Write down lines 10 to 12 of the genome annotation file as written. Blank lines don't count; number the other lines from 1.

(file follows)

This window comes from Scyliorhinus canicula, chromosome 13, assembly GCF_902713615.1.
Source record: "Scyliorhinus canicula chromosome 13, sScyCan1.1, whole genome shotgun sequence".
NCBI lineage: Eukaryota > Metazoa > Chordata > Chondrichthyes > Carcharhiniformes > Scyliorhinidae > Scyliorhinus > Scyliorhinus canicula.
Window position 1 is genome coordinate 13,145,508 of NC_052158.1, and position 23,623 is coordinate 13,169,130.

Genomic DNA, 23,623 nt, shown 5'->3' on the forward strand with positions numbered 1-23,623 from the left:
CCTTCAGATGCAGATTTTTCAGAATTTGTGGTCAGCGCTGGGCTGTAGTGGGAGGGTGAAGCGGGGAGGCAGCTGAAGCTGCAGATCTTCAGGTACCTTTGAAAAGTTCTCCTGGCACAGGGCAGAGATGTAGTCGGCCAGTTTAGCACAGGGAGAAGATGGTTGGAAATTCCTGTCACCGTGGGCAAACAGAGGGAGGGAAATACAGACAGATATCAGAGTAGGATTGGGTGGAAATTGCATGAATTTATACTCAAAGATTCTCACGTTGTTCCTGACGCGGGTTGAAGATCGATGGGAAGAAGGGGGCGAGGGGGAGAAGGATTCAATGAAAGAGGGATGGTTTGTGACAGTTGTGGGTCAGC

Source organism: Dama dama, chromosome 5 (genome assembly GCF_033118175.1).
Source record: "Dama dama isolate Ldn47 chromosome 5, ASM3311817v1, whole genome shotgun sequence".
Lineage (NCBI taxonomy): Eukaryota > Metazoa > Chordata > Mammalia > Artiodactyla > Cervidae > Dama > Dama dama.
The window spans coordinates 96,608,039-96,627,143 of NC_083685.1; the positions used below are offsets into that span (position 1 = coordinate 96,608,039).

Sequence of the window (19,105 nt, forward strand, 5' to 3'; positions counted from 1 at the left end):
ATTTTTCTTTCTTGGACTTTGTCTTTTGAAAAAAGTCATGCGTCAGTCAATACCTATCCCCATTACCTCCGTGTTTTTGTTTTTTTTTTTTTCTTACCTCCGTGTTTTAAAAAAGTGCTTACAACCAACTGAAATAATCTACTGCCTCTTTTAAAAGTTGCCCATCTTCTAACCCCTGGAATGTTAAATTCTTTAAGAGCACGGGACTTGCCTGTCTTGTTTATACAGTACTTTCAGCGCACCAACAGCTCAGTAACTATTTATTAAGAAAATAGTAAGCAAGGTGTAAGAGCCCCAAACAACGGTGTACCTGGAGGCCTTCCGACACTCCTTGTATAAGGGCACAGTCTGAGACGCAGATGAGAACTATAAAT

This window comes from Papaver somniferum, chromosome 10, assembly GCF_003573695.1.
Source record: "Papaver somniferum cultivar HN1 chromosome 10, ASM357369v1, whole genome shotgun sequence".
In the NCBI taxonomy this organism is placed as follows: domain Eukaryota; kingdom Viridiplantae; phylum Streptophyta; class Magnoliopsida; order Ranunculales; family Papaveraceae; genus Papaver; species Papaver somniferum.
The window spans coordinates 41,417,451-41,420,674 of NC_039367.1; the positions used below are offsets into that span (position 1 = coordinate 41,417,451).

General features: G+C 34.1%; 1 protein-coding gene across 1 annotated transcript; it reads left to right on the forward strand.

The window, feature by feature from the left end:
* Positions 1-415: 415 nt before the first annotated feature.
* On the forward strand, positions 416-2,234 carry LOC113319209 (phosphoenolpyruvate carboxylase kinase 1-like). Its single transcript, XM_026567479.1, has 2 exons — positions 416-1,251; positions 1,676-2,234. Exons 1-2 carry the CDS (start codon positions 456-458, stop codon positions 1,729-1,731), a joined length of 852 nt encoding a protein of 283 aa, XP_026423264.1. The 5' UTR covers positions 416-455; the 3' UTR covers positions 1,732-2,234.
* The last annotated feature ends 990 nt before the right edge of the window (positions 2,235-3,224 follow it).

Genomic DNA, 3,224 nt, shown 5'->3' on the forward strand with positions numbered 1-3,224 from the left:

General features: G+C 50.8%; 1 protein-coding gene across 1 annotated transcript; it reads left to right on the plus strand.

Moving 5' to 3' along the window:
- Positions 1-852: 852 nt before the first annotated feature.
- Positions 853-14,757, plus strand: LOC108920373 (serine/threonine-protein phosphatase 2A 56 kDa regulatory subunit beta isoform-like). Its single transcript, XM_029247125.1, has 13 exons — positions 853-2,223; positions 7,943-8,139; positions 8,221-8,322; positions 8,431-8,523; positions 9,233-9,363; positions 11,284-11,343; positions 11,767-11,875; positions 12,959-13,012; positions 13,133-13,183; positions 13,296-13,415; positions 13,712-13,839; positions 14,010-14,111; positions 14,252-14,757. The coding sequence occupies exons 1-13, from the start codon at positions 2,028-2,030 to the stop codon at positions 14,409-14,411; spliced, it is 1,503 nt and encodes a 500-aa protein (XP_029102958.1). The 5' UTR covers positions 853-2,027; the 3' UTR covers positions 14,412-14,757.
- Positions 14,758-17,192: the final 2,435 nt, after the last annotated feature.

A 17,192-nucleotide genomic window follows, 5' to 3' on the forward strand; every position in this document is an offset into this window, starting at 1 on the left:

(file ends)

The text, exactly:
The window spans coordinates 96,608,039-96,627,143 of NC_083685.1; the positions used below are offsets into that span (position 1 = coordinate 96,608,039).

Sequence of the window (19,105 nt, forward strand, 5' to 3'; positions counted from 1 at the left end):
ATTTTTCTTTCTTGGACTTTGTCTTTTGAAAAAAGTCATGCGTCAGTCAATACCTATCCCCATTACCTCCGTGTTTTTGTTTTTTTTTTTTTCTTACCTCCGTGTTTTAAAAAAGTGCTTACAACCAACTGAAATAATCTACTGCCTCTTTTAAAAGTTGCCCATCTTCTAACCCCTGGAATGTTAAATTCTTTAAGAGCACGGGACTTGCCTGTCTTGTTTATACAGTACTTTCAGCGCACCAACAGCTCAGTAACTATTTATTAAGAAAATAGTAAGCAAGGTGTAAGAGCCCCAAACAACGGTGTACCTGGAGGCCTTCCGACACTCCTTGTATAAGGGCACAGTCTGAGACGCAGATGAGAACTATAAAT